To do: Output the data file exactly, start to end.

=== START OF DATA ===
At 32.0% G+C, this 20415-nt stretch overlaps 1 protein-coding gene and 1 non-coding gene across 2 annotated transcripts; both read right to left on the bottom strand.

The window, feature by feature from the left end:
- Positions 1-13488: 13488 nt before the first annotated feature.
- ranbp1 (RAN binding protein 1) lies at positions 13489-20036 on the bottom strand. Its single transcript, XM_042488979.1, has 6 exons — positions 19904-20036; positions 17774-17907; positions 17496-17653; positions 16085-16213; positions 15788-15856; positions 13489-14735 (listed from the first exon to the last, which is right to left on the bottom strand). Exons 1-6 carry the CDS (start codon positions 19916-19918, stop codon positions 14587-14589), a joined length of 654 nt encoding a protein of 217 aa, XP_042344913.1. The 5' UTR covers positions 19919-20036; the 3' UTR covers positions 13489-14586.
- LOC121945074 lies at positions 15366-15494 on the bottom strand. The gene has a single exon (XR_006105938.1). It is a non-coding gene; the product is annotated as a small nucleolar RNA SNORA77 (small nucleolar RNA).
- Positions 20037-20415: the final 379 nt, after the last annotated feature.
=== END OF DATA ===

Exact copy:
At 32.0% G+C, this 20415-nt stretch overlaps 1 protein-coding gene and 1 non-coding gene across 2 annotated transcripts; both read right to left on the bottom strand.

The window, feature by feature from the left end:
- Positions 1-13488: 13488 nt before the first annotated feature.
- ranbp1 (RAN binding protein 1) lies at positions 13489-20036 on the bottom strand. Its single transcript, XM_042488979.1, has 6 exons — positions 19904-20036; positions 17774-17907; positions 17496-17653; positions 16085-16213; positions 15788-15856; positions 13489-14735 (listed from the first exon to the last, which is right to left on the bottom strand). Exons 1-6 carry the CDS (start codon positions 19916-19918, stop codon positions 14587-14589), a joined length of 654 nt encoding a protein of 217 aa, XP_042344913.1. The 5' UTR covers positions 19919-20036; the 3' UTR covers positions 13489-14586.
- LOC121945074 lies at positions 15366-15494 on the bottom strand. The gene has a single exon (XR_006105938.1). It is a non-coding gene; the product is annotated as a small nucleolar RNA SNORA77 (small nucleolar RNA).
- Positions 20037-20415: the final 379 nt, after the last annotated feature.